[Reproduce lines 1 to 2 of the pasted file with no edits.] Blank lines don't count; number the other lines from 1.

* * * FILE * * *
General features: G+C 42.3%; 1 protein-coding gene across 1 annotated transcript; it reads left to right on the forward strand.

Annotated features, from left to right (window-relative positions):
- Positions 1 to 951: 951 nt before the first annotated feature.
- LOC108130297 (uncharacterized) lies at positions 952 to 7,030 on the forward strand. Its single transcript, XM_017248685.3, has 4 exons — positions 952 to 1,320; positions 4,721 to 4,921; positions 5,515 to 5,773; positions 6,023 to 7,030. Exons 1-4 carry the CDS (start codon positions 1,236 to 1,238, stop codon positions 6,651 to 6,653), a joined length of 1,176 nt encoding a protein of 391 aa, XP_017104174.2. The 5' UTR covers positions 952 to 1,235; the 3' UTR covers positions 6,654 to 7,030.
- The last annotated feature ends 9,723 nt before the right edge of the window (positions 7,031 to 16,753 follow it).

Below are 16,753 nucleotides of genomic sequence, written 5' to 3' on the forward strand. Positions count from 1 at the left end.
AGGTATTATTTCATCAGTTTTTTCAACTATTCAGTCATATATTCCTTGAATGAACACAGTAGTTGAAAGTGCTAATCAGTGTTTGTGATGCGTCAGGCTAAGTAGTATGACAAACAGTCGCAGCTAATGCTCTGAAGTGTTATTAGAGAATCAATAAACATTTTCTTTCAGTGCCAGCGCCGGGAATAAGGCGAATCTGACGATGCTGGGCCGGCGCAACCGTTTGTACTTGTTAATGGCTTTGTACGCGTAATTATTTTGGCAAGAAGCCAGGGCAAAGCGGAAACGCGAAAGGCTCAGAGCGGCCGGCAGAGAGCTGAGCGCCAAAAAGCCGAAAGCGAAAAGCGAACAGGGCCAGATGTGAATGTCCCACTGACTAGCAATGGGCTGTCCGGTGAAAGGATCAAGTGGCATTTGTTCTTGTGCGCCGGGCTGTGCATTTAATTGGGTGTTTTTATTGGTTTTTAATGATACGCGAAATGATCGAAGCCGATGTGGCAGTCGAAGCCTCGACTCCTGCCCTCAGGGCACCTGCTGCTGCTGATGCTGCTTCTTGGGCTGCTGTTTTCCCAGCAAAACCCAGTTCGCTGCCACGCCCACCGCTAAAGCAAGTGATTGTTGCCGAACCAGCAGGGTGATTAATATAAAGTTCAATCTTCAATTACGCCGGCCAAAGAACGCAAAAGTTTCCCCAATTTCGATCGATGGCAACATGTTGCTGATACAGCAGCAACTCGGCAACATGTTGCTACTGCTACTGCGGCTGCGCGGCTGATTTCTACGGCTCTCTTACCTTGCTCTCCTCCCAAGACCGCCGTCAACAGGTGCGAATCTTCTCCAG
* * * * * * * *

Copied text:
General features: G+C 42.3%; 1 protein-coding gene across 1 annotated transcript; it reads left to right on the forward strand.

Annotated features, from left to right (window-relative positions):